Ryohei Kawanishi Hates Logos, but Has Love for His Landlord

A Visit to the Atelier of the Designer Behind the New Label Called Landlord

  • Interview: Zoma Crum-Tesfa
  • Photography: Alessandro Simonetti

Ryohei Kawanishi accepts the idea that there will always be a disconnect between designers and the worlds they borrow from. “For me, so much of menswear is about fantasy, you know? Everything is fake,” he laughs. Hailing from Tottori, a rural prefecture in Japan, Kawanishi began making clothing first as an art practice. “I wasn’t thinking about ‘the business’ or menswear and womenswear until I had a daughter to support.”

Now operating out of a factory in Brooklyn that contracts for the U.S. Army, the designer has established Landlord, a label that is far from militant— Carolina blue furs, high-visibility orange chinos, and sweaters with the words “Jerk Chicken” knit into them. Workwear silhouettes serve as the foundation for measured experimentation. “Ryo and I really are weirdos when it comes to how we view concepts and clothing,” says stylist and frequent collaborator Akeem Smith. “Trying to present normalcy is more of a challenge for us.”

Photographer Alessandro Simonetti paid a visit to the studio of Ryohei Kawanishi, who spoke with Zoma Crum-Tesfa about the boundaries between style and cynicism.

Model wears Landlord parka. Image Above: Model (Right) wears Landlord jacket.

Featured in this Image: Landlord parka.

Zoma Crum-Tesfa

Ryohei Kawanishi

What was it like growing up in the countryside of Japan?

You cannot imagine how remote and rural my hometown is. My father did construction work and my mother was a social worker, but almost everyone in Tottori is a rice farmer. There was no import of foreign culture, but sometimes after school I would go to the bookshop, which sold magazines about what was happening in Tokyo and other bigger cities. Streetwear was huge for my peers in the city. To understand the references, I began to get more into American hip hop and skate culture. Then I moved to London.

How did this interest in streetwear take you to London first and not the U.S.?

I was really interested in the fetish culture in England! You have it in Japan too, but in Britain it was stronger. Sex and drug shops are more mainstream now, but before punk culture, fetish culture was big. I remember I saw a huge torture garden in a magazine—that was my first, “How crazy is this world?!” moment.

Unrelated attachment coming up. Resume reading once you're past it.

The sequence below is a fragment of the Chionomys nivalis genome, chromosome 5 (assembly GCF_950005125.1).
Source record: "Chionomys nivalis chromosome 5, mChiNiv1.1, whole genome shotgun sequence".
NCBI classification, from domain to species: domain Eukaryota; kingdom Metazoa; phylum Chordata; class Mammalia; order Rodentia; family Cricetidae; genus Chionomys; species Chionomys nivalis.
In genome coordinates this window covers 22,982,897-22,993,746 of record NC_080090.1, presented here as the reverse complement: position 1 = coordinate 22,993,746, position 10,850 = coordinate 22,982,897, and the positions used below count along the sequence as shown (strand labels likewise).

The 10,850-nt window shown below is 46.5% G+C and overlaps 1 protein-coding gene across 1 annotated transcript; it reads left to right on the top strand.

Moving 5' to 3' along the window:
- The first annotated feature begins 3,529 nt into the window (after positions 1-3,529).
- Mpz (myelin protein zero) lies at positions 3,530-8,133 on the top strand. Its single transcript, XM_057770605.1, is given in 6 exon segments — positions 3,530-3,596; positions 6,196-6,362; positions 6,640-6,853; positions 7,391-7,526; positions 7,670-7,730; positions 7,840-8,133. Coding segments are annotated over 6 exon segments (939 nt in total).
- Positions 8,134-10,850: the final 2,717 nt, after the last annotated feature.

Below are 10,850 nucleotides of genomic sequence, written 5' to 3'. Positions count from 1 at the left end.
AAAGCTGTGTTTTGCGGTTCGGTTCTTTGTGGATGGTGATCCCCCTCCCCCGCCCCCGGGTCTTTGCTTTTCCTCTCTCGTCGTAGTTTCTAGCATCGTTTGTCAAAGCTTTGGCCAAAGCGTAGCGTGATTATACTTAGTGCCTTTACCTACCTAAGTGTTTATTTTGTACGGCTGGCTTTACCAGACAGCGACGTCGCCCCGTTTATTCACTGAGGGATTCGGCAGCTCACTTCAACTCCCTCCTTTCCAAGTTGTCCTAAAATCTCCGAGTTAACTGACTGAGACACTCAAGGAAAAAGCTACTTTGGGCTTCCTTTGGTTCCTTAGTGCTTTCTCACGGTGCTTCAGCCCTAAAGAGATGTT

Model wears Landlord jacket.

Why do you think the aesthetics of subcultures are so evocative?

In Japan, the practice of borrowing aspects from established subcultures has a lot to do with the history of military occupation in Japan post-WWII. Japan’s urban component was totally wiped out by the war, and the first shops that opened were in Harajuku, the neighborhood where the American soldiers lived. These soldiers had with them things from home, like t-shirts and jeans, which were new to Japanese people. All of the shapes—like souvenir jackets—were made by American armies, but all of the embroideries were created using Japanese techniques. That’s why people started studying Harajuku—it’s still tied to this history of streetwear. It’s like the maker of streetwear.

Does this heritage influence your work today?

It’s hard to say. 80% of the development of Landlord is happening organically. I met my business partner at a party while I was still in grad school. He asked me to come to his studio, and we talked about what we could do together. Because my studio is now in a factory that made contract garments for the U.S. Army, we have all these great patterns for reference, and that bleeds into our practice. My partner also happens to be the landlord of the studio, so there’s the name. But what we do borrows more from workwear—heavy-duty workwear, rather than military.

“In Japan, the practice of borrowing aspects from established subcultures has a lot to do with the history of military occupation post-WWII.”

How often do you feel that one borrows various elements from the past that they do not identify with ideologically?

I interpret culture as a combination of passion, and the reactions of many individuals to forces that are external. People somewhere are being subjected to some kind of pressure by society or the government, and out of that comes reggae or punk, for instance. Now in fashion you have a relationship to the readymade. People borrow practices from many places and turn them into visual communication to be used as style. Fashion has become too quick, so there’s been no time for consideration or concept anymore. It’s just people concentrating on what can sell. This can be really cynical, wearing this or that just because it looks cool, and there being no essential meaning there. I’m not going to try and accept or reject those ideas, because I’ve realized this is just the dominant culture. Fashion is a mirror of society, and new fashion is always close to the youth culture. So, my main concept with garments is to be a mirror and to think about what’s going on with a new generation of people.